The Help Desk has been alerted that students were being targeted with phony requests for a tutor (example follows). Though the email may sound legitimate and asks only that you respond to it (no links or requests for personal information), it is only the first step in establishing a relationship that would eventually lead to the “advance payment scam”, in which the victim deposits a phony check into his or her bank account and becomes liable to the bank for the balance. Here’s one explanation of how the scam works.
To receive scam alerts from the FTC or to learn how to report one, visit their Consumer Information Scam Alerts page. For more background on the “tutor scam”, read parents.berkeley.edu/tutors/scam.html or scambusters.org/tutorscam.html.
Example as received (note typos and grammatical errors):
How are you doing? My name is Alice Klopp I am presently looking for a part time tutor for my son in the area. After surfing your department’s website, I decided to contact with my request. We need someone to work with him when he arrives on his French .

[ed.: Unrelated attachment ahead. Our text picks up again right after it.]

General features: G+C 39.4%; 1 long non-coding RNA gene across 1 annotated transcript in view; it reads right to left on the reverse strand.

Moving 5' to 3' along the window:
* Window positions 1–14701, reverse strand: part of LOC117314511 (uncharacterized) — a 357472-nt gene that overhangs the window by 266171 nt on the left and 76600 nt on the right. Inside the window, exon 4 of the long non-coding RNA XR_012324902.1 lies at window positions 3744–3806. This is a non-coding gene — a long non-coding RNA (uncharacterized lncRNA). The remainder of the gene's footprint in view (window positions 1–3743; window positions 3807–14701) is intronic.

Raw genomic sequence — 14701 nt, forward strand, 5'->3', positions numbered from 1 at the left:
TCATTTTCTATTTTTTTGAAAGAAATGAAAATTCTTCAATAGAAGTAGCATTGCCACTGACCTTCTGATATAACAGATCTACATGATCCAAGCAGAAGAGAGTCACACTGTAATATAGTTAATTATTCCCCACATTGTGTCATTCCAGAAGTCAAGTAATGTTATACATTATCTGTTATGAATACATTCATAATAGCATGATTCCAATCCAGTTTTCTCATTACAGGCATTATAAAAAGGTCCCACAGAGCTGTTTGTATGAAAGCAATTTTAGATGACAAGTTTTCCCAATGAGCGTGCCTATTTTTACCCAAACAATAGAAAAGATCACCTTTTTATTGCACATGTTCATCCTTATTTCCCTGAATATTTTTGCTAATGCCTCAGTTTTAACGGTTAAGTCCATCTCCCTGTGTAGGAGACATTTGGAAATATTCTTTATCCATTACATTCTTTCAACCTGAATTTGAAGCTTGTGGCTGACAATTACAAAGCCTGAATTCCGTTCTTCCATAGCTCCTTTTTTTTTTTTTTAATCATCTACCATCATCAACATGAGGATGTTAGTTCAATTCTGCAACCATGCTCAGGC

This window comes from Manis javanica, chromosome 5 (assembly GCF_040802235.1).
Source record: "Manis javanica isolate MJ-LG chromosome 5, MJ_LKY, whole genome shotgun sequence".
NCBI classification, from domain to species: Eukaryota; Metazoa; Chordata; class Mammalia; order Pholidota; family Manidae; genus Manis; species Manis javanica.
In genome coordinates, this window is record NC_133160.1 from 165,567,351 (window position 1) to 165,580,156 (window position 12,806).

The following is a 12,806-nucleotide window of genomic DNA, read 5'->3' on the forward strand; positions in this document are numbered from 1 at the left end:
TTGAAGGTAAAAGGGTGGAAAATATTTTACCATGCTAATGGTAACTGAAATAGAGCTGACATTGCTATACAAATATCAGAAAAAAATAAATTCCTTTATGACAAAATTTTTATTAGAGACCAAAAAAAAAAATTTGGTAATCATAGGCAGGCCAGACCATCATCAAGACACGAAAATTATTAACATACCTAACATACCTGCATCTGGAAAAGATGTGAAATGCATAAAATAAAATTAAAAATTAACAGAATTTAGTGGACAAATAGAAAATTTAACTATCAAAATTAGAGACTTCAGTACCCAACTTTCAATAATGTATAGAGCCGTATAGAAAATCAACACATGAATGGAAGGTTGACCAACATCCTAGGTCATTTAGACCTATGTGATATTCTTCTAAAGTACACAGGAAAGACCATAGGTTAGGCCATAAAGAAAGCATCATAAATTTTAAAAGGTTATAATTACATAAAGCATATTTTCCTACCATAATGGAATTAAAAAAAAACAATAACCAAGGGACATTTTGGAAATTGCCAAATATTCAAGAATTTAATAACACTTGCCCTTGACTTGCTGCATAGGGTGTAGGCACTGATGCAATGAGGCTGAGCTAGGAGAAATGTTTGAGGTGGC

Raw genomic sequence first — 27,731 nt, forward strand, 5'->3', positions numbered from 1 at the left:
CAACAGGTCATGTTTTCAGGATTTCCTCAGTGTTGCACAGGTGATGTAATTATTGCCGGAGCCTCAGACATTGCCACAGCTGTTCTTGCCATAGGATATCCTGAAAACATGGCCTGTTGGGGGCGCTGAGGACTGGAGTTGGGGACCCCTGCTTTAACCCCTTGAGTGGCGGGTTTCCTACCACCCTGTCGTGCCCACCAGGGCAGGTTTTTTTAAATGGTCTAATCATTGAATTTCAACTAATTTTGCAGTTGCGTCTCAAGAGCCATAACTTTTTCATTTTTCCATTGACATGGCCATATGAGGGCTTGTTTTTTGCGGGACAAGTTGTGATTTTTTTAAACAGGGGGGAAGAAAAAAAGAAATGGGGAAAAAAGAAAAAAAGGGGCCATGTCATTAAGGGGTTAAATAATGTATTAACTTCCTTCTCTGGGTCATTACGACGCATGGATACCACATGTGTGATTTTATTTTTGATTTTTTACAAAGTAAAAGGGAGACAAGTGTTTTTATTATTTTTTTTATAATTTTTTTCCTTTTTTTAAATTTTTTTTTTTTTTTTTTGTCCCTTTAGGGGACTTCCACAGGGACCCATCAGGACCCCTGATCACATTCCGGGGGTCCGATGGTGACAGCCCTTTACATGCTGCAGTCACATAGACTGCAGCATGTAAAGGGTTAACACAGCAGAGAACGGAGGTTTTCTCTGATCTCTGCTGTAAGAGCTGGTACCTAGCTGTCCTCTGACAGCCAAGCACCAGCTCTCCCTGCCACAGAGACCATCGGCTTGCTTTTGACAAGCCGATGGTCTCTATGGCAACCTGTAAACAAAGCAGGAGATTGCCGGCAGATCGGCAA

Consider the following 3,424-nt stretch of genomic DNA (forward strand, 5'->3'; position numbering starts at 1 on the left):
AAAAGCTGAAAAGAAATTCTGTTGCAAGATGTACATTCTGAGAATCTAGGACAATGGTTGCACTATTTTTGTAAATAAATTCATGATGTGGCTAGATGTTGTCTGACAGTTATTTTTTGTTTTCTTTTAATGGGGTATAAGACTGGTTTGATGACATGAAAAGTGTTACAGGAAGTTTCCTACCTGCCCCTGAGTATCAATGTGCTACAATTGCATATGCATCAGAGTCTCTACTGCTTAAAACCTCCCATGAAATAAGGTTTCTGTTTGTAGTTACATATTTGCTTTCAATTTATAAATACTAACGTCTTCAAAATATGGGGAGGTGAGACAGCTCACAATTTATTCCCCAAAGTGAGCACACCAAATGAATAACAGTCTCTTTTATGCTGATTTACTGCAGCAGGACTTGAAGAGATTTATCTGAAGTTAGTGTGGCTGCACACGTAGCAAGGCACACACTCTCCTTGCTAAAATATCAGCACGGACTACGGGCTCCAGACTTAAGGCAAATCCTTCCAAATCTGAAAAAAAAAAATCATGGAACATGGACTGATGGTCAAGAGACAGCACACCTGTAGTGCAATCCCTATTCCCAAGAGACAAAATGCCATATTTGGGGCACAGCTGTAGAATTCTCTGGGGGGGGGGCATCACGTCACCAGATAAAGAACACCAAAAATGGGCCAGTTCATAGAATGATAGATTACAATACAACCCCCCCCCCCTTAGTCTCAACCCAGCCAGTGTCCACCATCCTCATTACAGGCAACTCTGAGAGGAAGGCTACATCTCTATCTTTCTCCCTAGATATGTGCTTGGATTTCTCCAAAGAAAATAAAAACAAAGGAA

Ethan is a high school graduate here in Switzerland,he is a basketball player and we are hoping he can use the spring and summer break to train and improve his French. He resumes College in France this fall.
Let me know your hourly rates and also time during the week and on week ends you will be available to coach him (total number of hours you can use with him a week). Please let us hear from you soon as he would be in America in a couple of days/week to stay with my sister in-law for the time been and I will very much appreciate it very much if you can introduce me to someone qualified in the case you are not available.